By Definition
High Definition
Standard Definition
By Length
Full (4-12 min)
Short (1-4 min)
By Date
2014 | 2013 | 2012 | 2011 | 2010
2009 | 2008 | 2007 | 2006
By Category
Solar System
Stars
White Dwarfs
Supernovas
Neutron Stars
Black Holes
Milky Way Galaxy
Normal Galaxies
Quasars
Groups of Galaxies
Cosmology/Deep Field
Miscellaneous
HTE
STOP
Space Scoop for Kids!
Subscribe
How To
Apple iTunes
RSS Reader
Web Shortcuts
Chandra Blog
RSS Feed
Chandra Mobile
Chronicle
Email Newsletter
News & Noteworthy
Image Use Policy
Questions & Answers
Glossary of Terms
Download Guide
Get Adobe Reader
Recent Podcast
A Tour of Puppis A
A Tour of Puppis A
The destructive results of a powerful supernova explosion are seen in a delicate tapestry of X-ray light in this new image. (2014-09-15)


Sombrero Galaxy in 60 Seconds

View/Listen
Narrator (Megan Watzke, CXC): We begin with the Hubble Space Telescope’s optical light view of the Sombrero galaxy, also known as M104. Sombrero is one of the largest galaxies in the nearby Virgo cluster, about 28 million light years from Earth. Some of the prominent features of the Sombrero, which are highlighted in Hubble’s image, include its large bulge of stars in the center and the thick band of dust that appears as the dark lane across the galaxy’s mid-section. Like the Milky Way, Sombrero is a spiral galaxy. However, we see Sombrero edge-on from our vantage point from Earth, rather than the face-down perspective that is more familiar. A Great Observatories view of the same Sombrero reveals different aspects of the galaxy. The X-ray image from the Chandra X-ray Observatory shows hot gas in the galaxy that appears as a diffuse glow that extends over 60,000 light years from the Sombrero’s center. Also, Chandra detects many point-like sources of X-ray emission that are mostly stars within Sombrero but some are quasars in the distant background. The rim of dust that blocks the starlight in the Hubble image glows brightly in the Spitzer Space Telescope’s infrared image. Also, the central bulge of stars strongly emits infrared emission detected by Spitzer.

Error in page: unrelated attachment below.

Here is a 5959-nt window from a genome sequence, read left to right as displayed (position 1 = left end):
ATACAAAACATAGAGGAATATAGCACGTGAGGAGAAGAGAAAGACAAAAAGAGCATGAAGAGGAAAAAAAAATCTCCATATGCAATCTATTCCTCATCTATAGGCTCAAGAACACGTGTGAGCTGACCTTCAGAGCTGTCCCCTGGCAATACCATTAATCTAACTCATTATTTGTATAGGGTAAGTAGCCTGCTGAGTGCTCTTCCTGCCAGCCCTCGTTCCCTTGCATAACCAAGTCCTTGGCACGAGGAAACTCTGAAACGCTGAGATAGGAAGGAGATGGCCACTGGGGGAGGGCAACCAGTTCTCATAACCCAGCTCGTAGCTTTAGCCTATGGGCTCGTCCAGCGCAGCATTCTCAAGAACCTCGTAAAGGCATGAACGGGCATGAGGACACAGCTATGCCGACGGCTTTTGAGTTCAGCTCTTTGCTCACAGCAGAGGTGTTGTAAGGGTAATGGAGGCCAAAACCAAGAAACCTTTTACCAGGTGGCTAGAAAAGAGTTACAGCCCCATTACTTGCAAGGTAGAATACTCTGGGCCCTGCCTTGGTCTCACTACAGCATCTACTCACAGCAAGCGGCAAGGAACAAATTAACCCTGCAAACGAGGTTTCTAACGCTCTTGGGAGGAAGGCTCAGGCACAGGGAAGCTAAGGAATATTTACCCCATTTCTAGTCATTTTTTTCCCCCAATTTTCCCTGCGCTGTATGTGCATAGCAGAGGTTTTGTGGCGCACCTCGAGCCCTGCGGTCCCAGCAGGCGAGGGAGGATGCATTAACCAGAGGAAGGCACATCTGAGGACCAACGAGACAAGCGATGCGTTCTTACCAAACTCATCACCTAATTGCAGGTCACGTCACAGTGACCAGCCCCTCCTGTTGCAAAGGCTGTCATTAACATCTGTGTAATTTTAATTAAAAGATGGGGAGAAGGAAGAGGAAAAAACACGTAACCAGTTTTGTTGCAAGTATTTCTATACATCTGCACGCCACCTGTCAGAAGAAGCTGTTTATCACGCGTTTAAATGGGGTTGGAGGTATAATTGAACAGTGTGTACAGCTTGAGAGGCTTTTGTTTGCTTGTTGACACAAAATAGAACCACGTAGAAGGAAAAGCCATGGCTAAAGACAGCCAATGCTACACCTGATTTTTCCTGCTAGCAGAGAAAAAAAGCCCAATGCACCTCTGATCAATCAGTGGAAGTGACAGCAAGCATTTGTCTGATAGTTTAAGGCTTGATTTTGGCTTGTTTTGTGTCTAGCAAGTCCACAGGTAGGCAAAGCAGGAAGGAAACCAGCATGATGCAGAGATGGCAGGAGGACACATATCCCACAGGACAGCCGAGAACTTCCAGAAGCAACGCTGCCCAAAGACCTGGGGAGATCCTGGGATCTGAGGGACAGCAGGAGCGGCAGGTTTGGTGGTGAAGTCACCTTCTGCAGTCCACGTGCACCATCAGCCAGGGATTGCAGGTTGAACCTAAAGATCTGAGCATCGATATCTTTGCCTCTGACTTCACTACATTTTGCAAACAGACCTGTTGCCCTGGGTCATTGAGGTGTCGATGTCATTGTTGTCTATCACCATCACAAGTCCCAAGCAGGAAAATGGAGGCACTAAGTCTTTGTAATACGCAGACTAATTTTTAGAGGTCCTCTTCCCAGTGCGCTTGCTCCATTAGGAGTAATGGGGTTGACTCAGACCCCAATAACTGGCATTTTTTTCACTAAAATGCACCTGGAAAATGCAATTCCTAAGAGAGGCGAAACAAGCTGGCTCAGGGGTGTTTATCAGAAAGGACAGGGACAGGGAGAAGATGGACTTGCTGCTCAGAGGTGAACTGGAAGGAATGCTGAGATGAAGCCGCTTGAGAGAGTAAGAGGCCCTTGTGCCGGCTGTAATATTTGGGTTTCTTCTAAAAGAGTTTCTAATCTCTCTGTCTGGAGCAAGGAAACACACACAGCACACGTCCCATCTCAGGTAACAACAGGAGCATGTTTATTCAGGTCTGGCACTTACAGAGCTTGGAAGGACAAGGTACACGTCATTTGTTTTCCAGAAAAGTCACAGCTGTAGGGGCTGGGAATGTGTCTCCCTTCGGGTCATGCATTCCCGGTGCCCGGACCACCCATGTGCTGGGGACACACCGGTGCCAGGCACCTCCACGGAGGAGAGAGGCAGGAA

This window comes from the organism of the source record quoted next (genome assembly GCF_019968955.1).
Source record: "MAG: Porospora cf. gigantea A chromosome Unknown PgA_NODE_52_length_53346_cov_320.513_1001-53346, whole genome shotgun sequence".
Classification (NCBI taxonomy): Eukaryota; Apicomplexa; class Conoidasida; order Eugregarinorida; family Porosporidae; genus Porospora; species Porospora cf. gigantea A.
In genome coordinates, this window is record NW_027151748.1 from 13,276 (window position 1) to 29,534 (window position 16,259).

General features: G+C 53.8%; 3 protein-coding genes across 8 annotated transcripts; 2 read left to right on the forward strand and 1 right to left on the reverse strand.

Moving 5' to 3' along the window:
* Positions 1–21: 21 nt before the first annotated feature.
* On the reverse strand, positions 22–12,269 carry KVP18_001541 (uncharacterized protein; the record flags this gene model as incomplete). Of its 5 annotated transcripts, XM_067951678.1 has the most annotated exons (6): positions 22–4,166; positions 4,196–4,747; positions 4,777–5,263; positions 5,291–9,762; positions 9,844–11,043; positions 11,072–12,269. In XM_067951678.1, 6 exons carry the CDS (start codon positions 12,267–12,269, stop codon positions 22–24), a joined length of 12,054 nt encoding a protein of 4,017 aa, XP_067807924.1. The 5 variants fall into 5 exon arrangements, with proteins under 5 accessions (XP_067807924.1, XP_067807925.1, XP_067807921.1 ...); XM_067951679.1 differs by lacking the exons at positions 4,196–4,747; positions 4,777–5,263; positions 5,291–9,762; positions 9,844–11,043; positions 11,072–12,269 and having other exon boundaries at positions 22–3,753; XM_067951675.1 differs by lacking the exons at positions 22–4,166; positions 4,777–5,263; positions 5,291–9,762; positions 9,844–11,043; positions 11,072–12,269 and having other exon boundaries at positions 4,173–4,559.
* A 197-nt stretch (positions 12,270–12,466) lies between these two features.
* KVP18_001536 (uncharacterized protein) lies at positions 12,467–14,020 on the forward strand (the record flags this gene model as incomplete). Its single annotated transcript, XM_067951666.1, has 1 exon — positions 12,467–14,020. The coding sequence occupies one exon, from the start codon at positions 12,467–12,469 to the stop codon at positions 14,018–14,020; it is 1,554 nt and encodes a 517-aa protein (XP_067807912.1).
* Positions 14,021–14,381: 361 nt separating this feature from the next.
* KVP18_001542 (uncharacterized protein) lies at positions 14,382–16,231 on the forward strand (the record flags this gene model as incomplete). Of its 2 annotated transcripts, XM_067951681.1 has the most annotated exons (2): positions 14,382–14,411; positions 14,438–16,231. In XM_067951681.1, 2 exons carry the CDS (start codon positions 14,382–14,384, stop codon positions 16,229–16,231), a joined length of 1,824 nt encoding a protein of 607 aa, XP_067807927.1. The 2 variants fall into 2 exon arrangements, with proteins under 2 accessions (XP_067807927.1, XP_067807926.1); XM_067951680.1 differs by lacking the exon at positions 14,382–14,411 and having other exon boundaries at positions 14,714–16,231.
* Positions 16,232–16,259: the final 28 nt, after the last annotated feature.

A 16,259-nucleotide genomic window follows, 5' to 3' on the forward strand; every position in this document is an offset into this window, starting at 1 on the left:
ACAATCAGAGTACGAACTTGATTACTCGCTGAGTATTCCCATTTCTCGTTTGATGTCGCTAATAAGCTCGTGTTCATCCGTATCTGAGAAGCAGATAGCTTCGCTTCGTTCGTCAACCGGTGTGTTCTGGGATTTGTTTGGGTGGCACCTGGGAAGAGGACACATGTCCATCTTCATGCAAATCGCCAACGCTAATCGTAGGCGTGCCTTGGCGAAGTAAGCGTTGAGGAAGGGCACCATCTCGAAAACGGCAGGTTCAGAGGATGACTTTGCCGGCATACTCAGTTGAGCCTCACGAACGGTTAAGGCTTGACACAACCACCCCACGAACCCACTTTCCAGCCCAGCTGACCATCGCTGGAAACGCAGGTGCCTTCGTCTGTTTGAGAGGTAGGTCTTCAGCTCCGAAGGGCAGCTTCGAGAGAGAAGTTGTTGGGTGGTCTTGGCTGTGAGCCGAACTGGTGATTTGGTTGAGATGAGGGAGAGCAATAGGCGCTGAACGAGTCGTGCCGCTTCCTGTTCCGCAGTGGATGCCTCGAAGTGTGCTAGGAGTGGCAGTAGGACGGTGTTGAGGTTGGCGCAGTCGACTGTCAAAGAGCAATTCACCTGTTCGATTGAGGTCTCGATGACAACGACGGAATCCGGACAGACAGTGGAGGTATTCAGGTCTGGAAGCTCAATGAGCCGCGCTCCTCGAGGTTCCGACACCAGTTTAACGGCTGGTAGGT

Return to Podcasts